The applicability of many employment laws is often tied to the number of employees a particular company has. While large businesses are generally required to comply with more laws than small businesses, all employers must stay alert and in compliance with the latest employment law changes.
For example, Minneapolis recently became the first city in Minnesota to require employers, with six or more employees, to offer paid sick leave. St. Paul is quickly following suit, drafting its own paid sick leave ordinance.
In 2014, the Minnesota Legislature enacted the Women’s Economic Security Act, applicable to employers with 21 or more employees, expanding unpaid leave under the Minnesota Parental Leave Act from 6 to 12 weeks, while also requiring employers to provide reasonable accommodations for pregnant employees, including seating, additional food and water breaks, and limits to heavy lifting.
In addition, the Patient Protection and Affordable Care Act, enacted in 2010, requires employers with 50 or more employees to offer health insurance, and employers with 200 or more employees must automatically enroll employees in health insurance plans.
The fact that each of these pieces of legislation includes a different measure of eligibility points to the fact that employers and their counsel need to keep track of their headcount and consider what laws apply to their company. Smaller employers may be able to use definitional requirements as a defense to potential liability.
Employment law requirements are imposed according to size in order to not overburden tiny and small employers. A business with a single employee, for example, could be put out of business by a wrongful termination lawsuit. A company with 100 or more employees, on the other hand, is presumably better able to diversify its risk and better able to afford the cost of providing additional rights, benefits and protections to its workers.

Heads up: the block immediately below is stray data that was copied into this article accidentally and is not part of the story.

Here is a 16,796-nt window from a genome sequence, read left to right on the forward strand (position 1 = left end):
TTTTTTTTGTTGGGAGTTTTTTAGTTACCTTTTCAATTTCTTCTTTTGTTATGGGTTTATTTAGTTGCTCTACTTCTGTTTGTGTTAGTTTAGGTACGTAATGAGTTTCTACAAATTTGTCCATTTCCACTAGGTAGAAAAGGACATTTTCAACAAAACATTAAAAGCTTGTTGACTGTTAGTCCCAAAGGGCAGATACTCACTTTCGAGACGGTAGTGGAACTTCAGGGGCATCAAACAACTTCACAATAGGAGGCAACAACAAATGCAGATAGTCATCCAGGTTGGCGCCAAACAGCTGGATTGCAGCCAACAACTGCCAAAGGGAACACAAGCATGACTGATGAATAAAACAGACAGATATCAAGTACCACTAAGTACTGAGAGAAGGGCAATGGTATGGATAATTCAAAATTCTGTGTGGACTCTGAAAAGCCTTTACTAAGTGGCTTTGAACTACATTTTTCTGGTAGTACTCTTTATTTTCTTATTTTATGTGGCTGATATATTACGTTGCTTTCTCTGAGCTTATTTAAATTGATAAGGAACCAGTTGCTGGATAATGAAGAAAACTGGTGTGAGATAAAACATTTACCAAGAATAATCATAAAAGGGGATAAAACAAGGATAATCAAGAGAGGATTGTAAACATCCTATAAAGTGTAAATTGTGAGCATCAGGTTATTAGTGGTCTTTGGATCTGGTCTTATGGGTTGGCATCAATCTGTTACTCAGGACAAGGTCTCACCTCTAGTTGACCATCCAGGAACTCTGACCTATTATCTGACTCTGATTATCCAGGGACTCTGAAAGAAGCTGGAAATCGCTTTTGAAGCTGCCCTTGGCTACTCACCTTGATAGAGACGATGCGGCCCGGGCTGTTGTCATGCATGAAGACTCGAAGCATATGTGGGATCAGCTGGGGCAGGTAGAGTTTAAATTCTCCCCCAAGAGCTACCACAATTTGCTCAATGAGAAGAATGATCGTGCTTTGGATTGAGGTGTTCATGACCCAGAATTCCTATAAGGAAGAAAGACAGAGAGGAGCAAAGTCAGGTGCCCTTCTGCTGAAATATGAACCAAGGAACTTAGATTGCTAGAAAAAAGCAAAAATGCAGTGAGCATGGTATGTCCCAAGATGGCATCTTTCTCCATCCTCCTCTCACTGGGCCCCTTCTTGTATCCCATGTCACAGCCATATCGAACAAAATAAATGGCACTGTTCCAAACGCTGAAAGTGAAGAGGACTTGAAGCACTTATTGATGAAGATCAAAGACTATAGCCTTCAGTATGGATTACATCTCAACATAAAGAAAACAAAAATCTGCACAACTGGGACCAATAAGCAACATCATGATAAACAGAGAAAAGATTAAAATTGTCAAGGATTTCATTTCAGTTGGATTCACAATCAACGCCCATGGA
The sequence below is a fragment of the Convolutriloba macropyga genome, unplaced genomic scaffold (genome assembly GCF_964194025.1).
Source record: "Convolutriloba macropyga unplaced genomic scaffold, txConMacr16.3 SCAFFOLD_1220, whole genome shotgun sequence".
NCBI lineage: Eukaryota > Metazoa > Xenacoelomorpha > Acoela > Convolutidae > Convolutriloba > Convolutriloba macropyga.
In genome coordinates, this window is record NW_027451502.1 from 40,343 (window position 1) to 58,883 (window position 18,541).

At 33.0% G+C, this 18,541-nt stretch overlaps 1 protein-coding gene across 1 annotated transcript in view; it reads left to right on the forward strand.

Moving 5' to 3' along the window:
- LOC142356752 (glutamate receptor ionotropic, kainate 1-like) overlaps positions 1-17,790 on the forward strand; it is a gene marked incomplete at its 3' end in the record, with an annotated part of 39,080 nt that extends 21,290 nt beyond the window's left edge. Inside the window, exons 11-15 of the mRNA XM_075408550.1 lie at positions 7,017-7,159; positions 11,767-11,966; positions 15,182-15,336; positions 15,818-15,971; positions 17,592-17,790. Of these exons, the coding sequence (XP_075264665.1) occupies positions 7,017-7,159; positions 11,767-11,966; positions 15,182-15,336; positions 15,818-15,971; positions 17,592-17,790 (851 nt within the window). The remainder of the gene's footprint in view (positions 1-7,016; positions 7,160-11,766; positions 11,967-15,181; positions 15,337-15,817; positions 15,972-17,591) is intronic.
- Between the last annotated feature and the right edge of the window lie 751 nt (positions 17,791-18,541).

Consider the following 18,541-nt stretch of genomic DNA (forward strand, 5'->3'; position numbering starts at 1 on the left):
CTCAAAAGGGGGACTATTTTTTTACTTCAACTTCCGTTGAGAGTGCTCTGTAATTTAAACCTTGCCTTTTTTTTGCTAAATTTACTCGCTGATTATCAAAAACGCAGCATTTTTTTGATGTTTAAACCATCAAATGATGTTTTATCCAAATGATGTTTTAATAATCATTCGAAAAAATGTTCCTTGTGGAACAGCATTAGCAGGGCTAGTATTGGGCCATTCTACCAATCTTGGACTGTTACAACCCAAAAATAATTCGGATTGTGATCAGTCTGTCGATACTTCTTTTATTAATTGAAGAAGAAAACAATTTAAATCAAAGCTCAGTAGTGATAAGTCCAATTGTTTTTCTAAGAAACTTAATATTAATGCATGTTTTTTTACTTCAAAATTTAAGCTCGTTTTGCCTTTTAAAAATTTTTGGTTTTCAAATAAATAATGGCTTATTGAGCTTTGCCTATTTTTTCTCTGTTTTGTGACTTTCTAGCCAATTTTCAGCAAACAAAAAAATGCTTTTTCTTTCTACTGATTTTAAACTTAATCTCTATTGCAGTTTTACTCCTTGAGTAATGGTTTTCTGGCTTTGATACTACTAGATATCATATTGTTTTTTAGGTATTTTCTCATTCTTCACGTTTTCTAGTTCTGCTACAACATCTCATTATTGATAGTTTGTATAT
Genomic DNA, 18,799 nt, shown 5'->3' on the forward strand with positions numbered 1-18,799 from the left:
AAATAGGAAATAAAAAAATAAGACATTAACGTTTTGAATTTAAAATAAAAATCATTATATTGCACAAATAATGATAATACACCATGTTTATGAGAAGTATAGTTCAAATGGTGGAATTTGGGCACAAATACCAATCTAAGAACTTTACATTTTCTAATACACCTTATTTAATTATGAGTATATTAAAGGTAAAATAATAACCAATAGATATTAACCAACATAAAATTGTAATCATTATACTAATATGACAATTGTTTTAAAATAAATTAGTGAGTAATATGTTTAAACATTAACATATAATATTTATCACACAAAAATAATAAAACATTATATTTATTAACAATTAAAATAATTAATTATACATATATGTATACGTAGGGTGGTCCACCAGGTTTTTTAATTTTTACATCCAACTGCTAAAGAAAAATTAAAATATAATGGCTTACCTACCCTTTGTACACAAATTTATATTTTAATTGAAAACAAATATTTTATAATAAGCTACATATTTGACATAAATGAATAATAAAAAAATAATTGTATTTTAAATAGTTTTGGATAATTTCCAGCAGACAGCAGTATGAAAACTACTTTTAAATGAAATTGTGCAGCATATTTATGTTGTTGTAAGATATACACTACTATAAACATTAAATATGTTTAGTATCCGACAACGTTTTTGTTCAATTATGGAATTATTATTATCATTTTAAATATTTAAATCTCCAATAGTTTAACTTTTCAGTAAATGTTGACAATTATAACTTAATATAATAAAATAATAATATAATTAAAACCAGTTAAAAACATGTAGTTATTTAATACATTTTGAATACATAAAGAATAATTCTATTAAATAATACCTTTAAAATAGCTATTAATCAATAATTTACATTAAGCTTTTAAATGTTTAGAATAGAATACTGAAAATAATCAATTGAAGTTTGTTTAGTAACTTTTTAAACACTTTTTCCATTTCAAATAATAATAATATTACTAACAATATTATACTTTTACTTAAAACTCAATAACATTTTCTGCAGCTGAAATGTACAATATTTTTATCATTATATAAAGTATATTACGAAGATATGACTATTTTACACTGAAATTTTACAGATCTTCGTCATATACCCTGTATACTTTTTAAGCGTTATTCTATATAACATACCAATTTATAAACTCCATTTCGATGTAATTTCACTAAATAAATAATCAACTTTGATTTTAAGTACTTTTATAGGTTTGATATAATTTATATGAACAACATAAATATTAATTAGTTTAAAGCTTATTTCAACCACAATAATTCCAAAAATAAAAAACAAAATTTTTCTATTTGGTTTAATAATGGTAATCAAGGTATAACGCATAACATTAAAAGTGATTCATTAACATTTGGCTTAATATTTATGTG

As some employers lay off workers, they may face potential liability under certain state and federal laws. Other employers adding employees to their payroll, will become subject to more laws as they grow. Both types of employers – and their counsel – must keep in mind that the size of the workforce may govern what laws apply to the company as set forth below:
Number of Resulting
1: Time to request an employer I.D. number, obtain worker’s compensation and unemployment insurance, and draft a sexual harassment policy. The Minnesota Human Rights Act applies to any size employer, Minn. Stat. sec, 363A.03, subd. 16. So does the Minnesota Whistleblower statute, Minn. Stat. sec. 181.931, subd. 3, the Minnesota Drug Testing Statute, Minn. Stat. sec. 181.950, subd. 7, and many other laws.
6: Employers in Minneapolis must provide employees one hour paid sick leave for every 30 hours worked (maximum of 48 hours each year), starting July 1, 2017.
10: Must maintain OSHA Forms 300 and 300A regarding workplace injuries.
15: Title VII of the Civil Rights Act, 42 U.S.C. sec. 2000E; Americans with Disabilities Act (“ADA”), 42 U.S.C. sec. 12111(5)(A).
20: Age Discrimination in Employment Act (“ADEA”) 29 U.S.C. sec. 630(b); Consolidated Omnibus Budget Reconciliation Act (“COBRA”); American Recovery and Reinvestment Act of 2009 (“ARRA”) (requires companies with more than 20 employees to provide a subsidy for COBRA premiums of 65 percent for nine months.); Minnesota Bone Marrow Donation Leave and Organ Donation Leave statutes, Minn. Stat. sec. 181.945, subd. (c) and Minn. Stat. sec. 181.9456, subd. 1 (c); Minnesota Personnel Record Statute, Minn. Stat. sec. 181.960, subd. 3.
21: Minnesota parenting leave, Minn. Stat. sec. 181.940; Minnesota Women’s Economic Security Act (“WESA”).
50: Patient Protection and Affordable Care Act (“PPACA”) (requires employers to offer employee health insurance); Family Medical Leave Act (“FMLA”), 29 U.S.C. sec. 2611(4)(A)(i).
100: Worker Adjustment and Retraining Notification (“WARN”) Act, 29 U.S.C. sec 2101(a); employers with at least 100 employees also have an EEO-1 filing requirement. Also, time to consider a full-time Human Resources professional for each 100 employees.
200: PPACA (requires employers to automatically enroll employees into health insurance plans offered by the employer).
About the Author:
Minnesota employment law attorney V. John Ella has extensive experience representing employers with compliance issues. If you have any questions about employment law, please contact him at 612.455.6237 or firstname.lastname@example.org. Trepanier MacGillis Battina P.A. is a Minnesota employment law firm located in Minneapolis, Minnesota.